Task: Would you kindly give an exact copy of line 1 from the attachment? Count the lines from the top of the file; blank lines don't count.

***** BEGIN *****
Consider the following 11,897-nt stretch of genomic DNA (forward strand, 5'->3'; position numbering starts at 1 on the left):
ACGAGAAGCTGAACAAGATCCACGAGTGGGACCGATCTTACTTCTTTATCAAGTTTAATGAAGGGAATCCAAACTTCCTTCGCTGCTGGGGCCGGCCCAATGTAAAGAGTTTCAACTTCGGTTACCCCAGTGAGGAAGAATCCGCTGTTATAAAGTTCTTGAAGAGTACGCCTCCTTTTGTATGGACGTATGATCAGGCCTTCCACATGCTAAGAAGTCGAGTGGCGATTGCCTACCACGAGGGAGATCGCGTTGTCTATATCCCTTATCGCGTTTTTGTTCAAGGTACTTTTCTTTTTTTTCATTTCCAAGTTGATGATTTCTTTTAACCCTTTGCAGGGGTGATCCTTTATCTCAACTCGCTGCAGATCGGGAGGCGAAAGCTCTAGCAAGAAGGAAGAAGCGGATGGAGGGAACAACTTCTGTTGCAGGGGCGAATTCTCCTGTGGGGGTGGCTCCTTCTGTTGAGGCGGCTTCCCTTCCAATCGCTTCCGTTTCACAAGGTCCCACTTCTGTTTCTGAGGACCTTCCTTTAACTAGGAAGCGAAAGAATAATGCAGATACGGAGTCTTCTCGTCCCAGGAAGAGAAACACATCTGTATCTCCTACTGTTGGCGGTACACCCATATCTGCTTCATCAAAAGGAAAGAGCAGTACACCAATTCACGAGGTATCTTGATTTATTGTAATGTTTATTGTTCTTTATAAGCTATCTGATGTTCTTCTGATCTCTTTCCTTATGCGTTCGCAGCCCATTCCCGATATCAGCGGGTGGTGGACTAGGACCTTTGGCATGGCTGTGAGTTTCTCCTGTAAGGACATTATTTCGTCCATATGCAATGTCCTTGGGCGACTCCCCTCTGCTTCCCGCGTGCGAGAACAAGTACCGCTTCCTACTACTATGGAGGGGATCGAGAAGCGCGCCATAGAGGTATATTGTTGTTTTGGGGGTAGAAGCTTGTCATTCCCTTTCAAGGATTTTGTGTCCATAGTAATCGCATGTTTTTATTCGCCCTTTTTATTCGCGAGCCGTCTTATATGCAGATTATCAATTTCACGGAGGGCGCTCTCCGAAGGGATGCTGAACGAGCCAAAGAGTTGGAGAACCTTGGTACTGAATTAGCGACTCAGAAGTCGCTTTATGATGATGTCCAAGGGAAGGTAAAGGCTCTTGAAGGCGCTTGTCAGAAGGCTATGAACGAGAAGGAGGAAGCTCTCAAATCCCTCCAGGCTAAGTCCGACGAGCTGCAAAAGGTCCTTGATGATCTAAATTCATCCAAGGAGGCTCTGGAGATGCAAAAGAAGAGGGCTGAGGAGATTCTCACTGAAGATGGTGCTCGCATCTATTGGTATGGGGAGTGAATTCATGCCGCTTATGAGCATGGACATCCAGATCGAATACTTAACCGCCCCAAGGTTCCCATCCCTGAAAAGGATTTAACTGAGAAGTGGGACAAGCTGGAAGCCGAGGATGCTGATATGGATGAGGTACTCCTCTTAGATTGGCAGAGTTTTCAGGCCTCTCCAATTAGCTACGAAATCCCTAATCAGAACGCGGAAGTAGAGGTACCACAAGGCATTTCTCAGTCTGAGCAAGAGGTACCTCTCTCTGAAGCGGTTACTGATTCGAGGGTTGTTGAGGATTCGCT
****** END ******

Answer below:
Consider the following 11,897-nt stretch of genomic DNA (forward strand, 5'->3'; position numbering starts at 1 on the left):